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POSTED January 18, 2013 11:22 p.m.

CYCLING

Armstrong turns emotional in 2nd part of interview: CHICAGO (AP) — Lance Armstrong finally cracked.

Not while expressing deep remorse or regrets, though there was plenty of that in Friday night's second part of Armstrong's interview with Oprah Winfrey.

It wasn't over the $75 million in sponsorship deals that evaporated over the course of two days, or having to walk away from the Livestrong cancer charity he founded and called his "sixth child." It wasn't even about his lifetime ban from competition, though he said that was more than he deserved.

It was another bit of collateral damage that Armstrong said he wasn't prepared to deal with.

"I saw my son defending me and saying, 'That's not true. What you're saying about my dad is not true,'" Armstrong recalled.

"That's when I knew I had to tell him."

Armstrong was near tears at that point, referring to 13-year-old Luke, the oldest of his five children. He blinked, looked away from Winfrey, and with his lip trembling, struggled to compose himself.

It came just past the midpoint of the hourlong program on Winfrey's OWN network. In the first part, broadcast Thursday, the disgraced cycling champion admitted using performance-enhancing drugs when he won seven straight Tour de France titles.

 

Anti-doping officials say Armstrong must say more: For anti-doping officials, Lance Armstrong's admission of cheating was only a start. Now they want him to give details — lots of them — to clean up his sport.

Armstrong's much-awaited confession to Oprah Winfrey made for riveting television, but if the disgraced cyclist wants to take things further, it will involve several long days in meetings with anti-doping officials who have very specific questions: Who ran the doping programs, how were they run and who looked the other way.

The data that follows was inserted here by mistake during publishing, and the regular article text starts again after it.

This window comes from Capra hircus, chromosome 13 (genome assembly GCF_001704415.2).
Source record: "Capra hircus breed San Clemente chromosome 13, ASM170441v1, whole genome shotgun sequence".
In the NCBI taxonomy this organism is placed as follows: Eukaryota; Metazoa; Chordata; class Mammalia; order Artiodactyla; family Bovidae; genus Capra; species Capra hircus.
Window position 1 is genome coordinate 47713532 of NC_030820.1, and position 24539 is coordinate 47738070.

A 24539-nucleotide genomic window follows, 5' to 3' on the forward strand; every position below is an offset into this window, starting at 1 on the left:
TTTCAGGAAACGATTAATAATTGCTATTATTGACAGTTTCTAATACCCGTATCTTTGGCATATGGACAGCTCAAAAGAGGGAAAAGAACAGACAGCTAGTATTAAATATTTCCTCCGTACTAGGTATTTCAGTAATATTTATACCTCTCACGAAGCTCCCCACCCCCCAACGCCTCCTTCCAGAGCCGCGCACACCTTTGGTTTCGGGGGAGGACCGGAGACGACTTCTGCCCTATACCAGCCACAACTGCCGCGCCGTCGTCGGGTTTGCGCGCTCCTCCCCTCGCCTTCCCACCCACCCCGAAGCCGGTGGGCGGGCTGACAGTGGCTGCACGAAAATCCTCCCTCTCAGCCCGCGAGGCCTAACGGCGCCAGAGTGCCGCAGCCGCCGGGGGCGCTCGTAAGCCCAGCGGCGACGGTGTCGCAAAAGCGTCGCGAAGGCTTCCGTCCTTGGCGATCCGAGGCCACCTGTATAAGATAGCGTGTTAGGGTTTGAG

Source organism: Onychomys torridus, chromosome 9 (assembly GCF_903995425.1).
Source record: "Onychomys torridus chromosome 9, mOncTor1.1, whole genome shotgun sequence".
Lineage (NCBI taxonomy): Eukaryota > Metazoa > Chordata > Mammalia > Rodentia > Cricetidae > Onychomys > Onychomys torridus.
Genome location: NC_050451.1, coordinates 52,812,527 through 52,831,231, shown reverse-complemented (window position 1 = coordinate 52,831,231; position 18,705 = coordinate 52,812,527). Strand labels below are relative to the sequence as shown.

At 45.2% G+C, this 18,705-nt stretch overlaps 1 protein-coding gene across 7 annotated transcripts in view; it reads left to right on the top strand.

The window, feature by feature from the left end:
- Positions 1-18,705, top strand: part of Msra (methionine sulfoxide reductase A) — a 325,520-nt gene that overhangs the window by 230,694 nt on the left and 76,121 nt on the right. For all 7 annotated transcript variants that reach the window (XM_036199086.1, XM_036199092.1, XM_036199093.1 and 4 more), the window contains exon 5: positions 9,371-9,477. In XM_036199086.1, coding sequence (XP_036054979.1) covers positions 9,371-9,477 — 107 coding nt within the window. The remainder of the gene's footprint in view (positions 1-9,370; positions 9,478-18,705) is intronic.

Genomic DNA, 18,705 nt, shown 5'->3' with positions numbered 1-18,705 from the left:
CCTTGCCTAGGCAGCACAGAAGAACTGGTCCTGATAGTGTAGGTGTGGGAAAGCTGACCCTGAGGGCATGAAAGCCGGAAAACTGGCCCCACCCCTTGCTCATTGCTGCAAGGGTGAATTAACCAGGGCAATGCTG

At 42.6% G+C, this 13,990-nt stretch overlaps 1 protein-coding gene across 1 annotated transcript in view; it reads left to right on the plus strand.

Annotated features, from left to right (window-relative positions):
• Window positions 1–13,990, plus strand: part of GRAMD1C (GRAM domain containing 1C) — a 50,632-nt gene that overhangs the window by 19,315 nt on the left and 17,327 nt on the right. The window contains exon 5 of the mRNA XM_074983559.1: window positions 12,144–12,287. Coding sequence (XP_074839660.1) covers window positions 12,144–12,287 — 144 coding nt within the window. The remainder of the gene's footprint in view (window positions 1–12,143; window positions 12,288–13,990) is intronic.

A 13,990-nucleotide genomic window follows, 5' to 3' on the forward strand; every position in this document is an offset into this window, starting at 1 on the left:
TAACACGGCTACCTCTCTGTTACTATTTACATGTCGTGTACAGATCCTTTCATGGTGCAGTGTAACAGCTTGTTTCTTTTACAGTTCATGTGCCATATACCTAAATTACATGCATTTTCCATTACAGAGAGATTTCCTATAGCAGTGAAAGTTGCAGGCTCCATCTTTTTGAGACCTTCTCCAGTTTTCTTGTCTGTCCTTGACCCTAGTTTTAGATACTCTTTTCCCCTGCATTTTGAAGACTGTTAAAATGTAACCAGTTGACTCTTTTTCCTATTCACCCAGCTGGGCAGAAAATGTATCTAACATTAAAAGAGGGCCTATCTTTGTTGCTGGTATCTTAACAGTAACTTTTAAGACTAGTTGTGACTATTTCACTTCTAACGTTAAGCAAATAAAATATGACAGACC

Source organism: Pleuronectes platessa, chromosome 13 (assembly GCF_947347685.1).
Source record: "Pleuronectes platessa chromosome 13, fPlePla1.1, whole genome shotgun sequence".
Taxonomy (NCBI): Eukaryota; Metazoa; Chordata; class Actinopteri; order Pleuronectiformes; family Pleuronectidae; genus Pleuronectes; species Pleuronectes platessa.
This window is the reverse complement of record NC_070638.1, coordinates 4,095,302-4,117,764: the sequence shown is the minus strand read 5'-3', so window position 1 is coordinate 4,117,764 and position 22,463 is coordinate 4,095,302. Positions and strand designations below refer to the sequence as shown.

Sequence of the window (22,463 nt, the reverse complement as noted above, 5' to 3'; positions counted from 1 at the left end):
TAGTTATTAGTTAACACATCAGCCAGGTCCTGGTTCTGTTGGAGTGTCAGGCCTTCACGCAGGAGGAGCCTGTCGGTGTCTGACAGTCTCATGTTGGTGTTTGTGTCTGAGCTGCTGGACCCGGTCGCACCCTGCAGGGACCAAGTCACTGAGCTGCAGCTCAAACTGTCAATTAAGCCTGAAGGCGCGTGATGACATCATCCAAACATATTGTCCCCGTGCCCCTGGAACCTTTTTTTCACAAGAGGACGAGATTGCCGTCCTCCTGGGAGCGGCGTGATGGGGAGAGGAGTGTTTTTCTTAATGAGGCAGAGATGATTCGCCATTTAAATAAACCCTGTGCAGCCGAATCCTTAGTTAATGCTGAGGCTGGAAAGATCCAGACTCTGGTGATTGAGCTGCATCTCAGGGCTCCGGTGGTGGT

In the 90-minute interview Thursday night with Winfrey — the first of two parts broadcast on her OWN network — Armstrong said he started doping in the mid-1990s, using the blood booster EPO, testosterone, cortisone and human growth hormone, as well as engaging in outlawed blood doping and transfusions. The doping regimen, he said, helped him in all seven of his Tour de France wins.

His openness about his own transgressions, however, did not extend to allegations about other people. "I don't want to accuse anybody," he said.

But he might have to name names if he wants to gain anything from his confession, at least from anti-doping authorities.

 

COLLEGES

Te'o tells ESPN: Not involved in creating hoax: NEW YORK (AP) — ESPN says Notre Dame linebacker Manti Te'o maintains he was never involved in creating the dead girlfriend hoax.

He said in an off-camera interview Friday night: "When they hear the facts they'll know. They'll know there is no way I could be a part of this."

The comments were Te'o's first public remarks since Deadspin.com reported that his girlfriend not only didn't die but, in fact, never existed.

Notre Dame and Te'o insist he was the victim of a cruel joke. Still unanswered are questions why the All-American never made it clear he knew the woman only online and by telephone.